# Sparse linear regression

In this example, we show how to differentiate through the solution of the following constrained optimization problem:

$$$\hat{y}(x) = \min_{y \in \mathcal{C}} f(x, y)$$$

where $\mathcal{C}$ is a closed convex set. The optimal solution can be found as the fixed point of the projected gradient algorithm for any step size $\eta$. This insight yields the following optimality conditions:

$$$F(x, \hat{y}(x)) = 0 \quad \text{with} \quad F(x,y) = \mathrm{proj}_{\mathcal{C}}(y - \eta \nabla_2 f(x, y)) - y$$$
using ComponentArrays
using Convex
using FiniteDifferences
using ImplicitDifferentiation
using MathOptInterface
using MathOptSetDistances
using Random
using SCS
using Zygote

Random.seed!(63)
Random.TaskLocalRNG()

## Introduction

We have a matrix of features $X \in \mathbb{R}^{n \times p}$ and a vector of targets $y \in \mathbb{R}^n$.

In a linear regression setting $y \approx X \beta$, one way to ensure sparsity of the parameter $\beta \in \mathbb{R}^p$ is to select it within the $\ell_1$ ball $\mathcal{B}_1$:

$$$\hat{\beta}(X, y) = \min_{\beta} ~ \lVert y - X \beta \rVert_2^2 \quad \text{s.t.} \quad \lVert \beta \rVert_1 \leq 1 \tag{QP}$$$

We want to compute the derivatives of the optimal parameter wrt to the data: $\partial \hat{\beta} / \partial X$ and $\partial \hat{\beta} / \partial y$.

Possible application: sensitivity analysis of $\hat{\beta}(X, y)$.

## Forward solver

The function $\hat{\beta}$ is computed with a disciplined convex solver thanks to Convex.jl.

function lasso(X::AbstractMatrix, y::AbstractVector)
n, p = size(X)
β = Variable(p)
objective = sumsquares(X * β - y)
constraints = [norm(β, 1) <= 1.]
problem = minimize(objective, constraints)
solve!(problem, SCS.Optimizer; silent_solver=true)
return Convex.evaluate(β)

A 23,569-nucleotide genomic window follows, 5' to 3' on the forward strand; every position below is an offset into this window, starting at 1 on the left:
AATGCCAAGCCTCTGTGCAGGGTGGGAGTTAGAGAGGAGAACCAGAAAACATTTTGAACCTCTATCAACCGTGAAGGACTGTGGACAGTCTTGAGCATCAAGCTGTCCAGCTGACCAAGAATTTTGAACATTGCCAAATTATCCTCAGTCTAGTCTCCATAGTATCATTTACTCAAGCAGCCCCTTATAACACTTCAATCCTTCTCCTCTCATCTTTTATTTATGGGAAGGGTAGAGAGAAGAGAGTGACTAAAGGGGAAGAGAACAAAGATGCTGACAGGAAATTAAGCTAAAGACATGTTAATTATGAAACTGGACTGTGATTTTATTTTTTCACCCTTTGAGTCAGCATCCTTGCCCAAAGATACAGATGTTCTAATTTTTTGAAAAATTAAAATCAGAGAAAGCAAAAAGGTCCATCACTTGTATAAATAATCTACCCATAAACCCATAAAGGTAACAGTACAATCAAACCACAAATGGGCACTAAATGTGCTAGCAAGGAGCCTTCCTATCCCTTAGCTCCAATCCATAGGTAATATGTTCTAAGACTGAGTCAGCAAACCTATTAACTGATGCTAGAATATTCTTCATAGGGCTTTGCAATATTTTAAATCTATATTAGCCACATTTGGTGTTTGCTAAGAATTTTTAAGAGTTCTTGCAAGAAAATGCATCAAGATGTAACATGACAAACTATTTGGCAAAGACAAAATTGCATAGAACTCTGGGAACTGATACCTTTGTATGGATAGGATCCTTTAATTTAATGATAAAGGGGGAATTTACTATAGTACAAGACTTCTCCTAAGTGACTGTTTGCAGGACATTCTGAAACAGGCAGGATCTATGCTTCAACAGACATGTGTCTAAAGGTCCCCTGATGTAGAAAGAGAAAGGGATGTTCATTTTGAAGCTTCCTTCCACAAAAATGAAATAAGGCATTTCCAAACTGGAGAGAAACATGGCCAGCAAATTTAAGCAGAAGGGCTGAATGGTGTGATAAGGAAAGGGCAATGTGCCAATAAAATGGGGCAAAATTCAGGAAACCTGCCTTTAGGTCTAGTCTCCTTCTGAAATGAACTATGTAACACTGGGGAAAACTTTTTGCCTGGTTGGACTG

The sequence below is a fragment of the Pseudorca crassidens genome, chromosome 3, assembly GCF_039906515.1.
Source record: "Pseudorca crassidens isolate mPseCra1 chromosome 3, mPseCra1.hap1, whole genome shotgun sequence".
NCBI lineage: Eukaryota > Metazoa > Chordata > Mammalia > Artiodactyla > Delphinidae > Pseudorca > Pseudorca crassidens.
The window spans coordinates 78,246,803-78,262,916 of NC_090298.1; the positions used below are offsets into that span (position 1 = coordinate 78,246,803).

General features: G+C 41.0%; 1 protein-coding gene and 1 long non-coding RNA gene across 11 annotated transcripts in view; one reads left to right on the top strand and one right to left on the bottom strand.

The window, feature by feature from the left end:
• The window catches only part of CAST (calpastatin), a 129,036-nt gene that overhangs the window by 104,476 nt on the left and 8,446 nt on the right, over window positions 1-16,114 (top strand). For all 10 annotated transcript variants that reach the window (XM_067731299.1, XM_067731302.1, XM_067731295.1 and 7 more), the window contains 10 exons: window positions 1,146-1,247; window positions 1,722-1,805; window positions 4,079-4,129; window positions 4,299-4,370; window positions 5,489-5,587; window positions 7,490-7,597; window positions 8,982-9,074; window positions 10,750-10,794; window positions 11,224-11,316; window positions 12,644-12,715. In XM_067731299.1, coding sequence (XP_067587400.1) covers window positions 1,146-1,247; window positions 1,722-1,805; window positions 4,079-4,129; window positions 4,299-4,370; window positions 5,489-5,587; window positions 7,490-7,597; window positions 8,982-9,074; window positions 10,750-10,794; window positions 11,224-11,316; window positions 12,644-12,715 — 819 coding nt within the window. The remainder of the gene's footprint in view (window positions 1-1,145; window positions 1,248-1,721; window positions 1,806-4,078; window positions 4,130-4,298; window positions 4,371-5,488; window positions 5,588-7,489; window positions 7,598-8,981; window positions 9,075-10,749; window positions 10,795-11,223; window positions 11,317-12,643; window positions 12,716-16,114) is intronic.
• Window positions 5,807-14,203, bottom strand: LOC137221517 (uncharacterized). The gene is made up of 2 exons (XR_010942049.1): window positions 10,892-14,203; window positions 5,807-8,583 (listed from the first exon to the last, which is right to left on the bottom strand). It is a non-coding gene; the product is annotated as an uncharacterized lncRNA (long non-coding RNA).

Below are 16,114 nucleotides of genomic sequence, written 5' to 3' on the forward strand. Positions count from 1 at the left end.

end
lasso (generic function with 1 method)

To comply with the requirements of ImplicitDifferentiation.jl, we need to provide the input arguments within a single array. We exploit ComponentArrays.jl for that purpose.

lasso(data::ComponentVector) = lasso(data.X, data.y)
lasso (generic function with 2 methods)

## Optimality conditions

We use MathOptSetDistances.jl to compute the projection onto the unit $\ell_1$ ball.

function proj_l1_ball(v::AbstractVector{R}) where {R<:Real}
distance = MathOptSetDistances.DefaultDistance()
cone = MathOptInterface.NormOneCone(length(v))
ball = MathOptSetDistances.NormOneBall{R}(one(R), cone)
return projection_on_set(distance, v, ball)
end
proj_l1_ball (generic function with 1 method)

Since this projection uses mutation internally, it is not compatible with Zygote.jl. Thus, we need to specify that it should be differentiated with ForwardDiff.jl.

function proj_grad_fixed_point(data, β)
grad = 2 * data.X' * (data.X * β - data.y)
return β - Zygote.forwarddiff(proj_l1_ball, β - grad)
end
proj_grad_fixed_point (generic function with 1 method)

This is the last ingredient we needed to build a differentiable sparse linear regression.

implicit = ImplicitFunction(lasso, proj_grad_fixed_point);

## Testing

n, p = 5, 7;
X, y = rand(n, p), rand(n);
data = ComponentVector(X=X, y=y);

As expected, the forward pass returns a sparse solution

round.(implicit(data); digits=4)
7-element Vector{Float64}:
0.3643
0.0506
0.0
0.377
0.2081
0.0
0.0

Note that implicit differentiation is necessary here because the convex solver breaks autodiff.

try; Zygote.jacobian(lasso, data); catch e; @error e; end
┌ Error: MethodError(zero, (+ (affine; real)
│ ├─ * (affine; real)
│ │  ├─ 5×7 reshape(view(::Vector{Float64}, 1:35), 5, 7) with eltype Float64
│ │  └─ 7-element real variable (id: 431…703)
│ └─ 5-element Vector{Float64},), 0x0000000000007b42)
└ @ Main 2_sparse_linear_regression.md:113

Meanwhile, our implicit wrapper makes autodiff work seamlessly.

J = Zygote.jacobian(implicit, data)
7×40 Matrix{Float64}:
-0.501362  -0.745416   0.804222  …   1.28638     0.101484  -0.906656
0.426837   1.13999   -1.00262      -1.50601     0.985644   0.388479
0.0        0.0        0.0           0.0         0.0        0.0
0.193122   0.193906  -0.313604      0.130775   -0.902003   0.355226
-0.118597  -0.588484   0.512001      0.0888583  -0.185125   0.16295
0.0        0.0        0.0       …   0.0         0.0        0.0
0.0        0.0        0.0           0.0         0.0        0.0

The number of columns of the Jacobian is explained by the following formula:

prod(size(X)) + prod(size(y))
40

We can validate the result using finite differences.

J_ref = FiniteDifferences.jacobian(central_fdm(5, 1), lasso, data)
sum(abs, J - J_ref) / prod(size(J))
0.0005758208246394782